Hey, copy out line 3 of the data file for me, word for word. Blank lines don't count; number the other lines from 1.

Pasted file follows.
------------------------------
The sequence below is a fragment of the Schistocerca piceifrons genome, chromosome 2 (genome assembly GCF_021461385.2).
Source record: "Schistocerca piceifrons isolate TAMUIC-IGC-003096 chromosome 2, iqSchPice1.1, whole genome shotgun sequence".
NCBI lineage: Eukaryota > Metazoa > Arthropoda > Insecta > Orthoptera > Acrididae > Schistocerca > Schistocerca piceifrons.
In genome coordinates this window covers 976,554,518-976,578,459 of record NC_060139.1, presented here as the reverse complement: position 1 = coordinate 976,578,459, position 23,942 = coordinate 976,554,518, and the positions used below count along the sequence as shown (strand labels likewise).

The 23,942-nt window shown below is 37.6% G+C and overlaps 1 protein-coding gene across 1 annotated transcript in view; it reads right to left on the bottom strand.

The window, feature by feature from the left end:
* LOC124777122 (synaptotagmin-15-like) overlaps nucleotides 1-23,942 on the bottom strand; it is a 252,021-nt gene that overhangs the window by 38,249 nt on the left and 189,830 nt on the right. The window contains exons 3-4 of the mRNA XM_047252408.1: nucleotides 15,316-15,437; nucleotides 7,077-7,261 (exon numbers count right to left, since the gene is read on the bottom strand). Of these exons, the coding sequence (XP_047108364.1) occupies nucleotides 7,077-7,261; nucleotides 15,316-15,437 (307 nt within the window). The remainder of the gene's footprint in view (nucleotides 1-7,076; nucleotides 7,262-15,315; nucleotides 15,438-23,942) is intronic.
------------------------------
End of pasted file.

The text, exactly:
NCBI lineage: Eukaryota > Metazoa > Arthropoda > Insecta > Orthoptera > Acrididae > Schistocerca > Schistocerca piceifrons.